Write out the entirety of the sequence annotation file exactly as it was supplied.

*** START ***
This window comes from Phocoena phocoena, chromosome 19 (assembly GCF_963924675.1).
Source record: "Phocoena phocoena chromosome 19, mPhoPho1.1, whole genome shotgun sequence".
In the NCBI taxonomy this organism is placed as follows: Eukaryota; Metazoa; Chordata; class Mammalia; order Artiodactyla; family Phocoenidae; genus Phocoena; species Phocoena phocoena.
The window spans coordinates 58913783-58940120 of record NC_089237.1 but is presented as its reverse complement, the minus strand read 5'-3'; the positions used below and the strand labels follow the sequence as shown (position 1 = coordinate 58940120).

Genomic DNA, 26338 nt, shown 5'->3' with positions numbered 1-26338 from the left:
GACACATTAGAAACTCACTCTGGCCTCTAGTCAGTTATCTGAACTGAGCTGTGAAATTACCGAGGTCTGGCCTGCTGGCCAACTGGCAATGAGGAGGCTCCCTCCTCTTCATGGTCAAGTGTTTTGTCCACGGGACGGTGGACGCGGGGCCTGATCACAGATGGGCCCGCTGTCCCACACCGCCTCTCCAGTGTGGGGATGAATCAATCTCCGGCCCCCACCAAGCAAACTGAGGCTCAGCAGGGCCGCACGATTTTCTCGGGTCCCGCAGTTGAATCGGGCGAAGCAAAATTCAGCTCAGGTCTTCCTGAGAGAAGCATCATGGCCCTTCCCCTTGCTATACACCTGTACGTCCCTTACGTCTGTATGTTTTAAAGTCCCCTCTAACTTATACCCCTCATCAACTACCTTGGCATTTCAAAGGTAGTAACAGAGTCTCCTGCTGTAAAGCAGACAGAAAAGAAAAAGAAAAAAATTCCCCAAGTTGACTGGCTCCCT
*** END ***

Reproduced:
This window comes from Phocoena phocoena, chromosome 19 (assembly GCF_963924675.1).
Source record: "Phocoena phocoena chromosome 19, mPhoPho1.1, whole genome shotgun sequence".
In the NCBI taxonomy this organism is placed as follows: Eukaryota; Metazoa; Chordata; class Mammalia; order Artiodactyla; family Phocoenidae; genus Phocoena; species Phocoena phocoena.
The window spans coordinates 58913783-58940120 of record NC_089237.1 but is presented as its reverse complement, the minus strand read 5'-3'; the positions used below and the strand labels follow the sequence as shown (position 1 = coordinate 58940120).

Genomic DNA, 26338 nt, shown 5'->3' with positions numbered 1-26338 from the left:
GACACATTAGAAACTCACTCTGGCCTCTAGTCAGTTATCTGAACTGAGCTGTGAAATTACCGAGGTCTGGCCTGCTGGCCAACTGGCAATGAGGAGGCTCCCTCCTCTTCATGGTCAAGTGTTTTGTCCACGGGACGGTGGACGCGGGGCCTGATCACAGATGGGCCCGCTGTCCCACACCGCCTCTCCAGTGTGGGGATGAATCAATCTCCGGCCCCCACCAAGCAAACTGAGGCTCAGCAGGGCCGCACGATTTTCTCGGGTCCCGCAGTTGAATCGGGCGAAGCAAAATTCAGCTCAGGTCTTCCTGAGAGAAGCATCATGGCCCTTCCCCTTGCTATACACCTGTACGTCCCTTACGTCTGTATGTTTTAAAGTCCCCTCTAACTTATACCCCTCATCAACTACCTTGGCATTTCAAAGGTAGTAACAGAGTCTCCTGCTGTAAAGCAGACAGAAAAGAAAAAGAAAAAAATTCCCCAAGTTGACTGGCTCCCT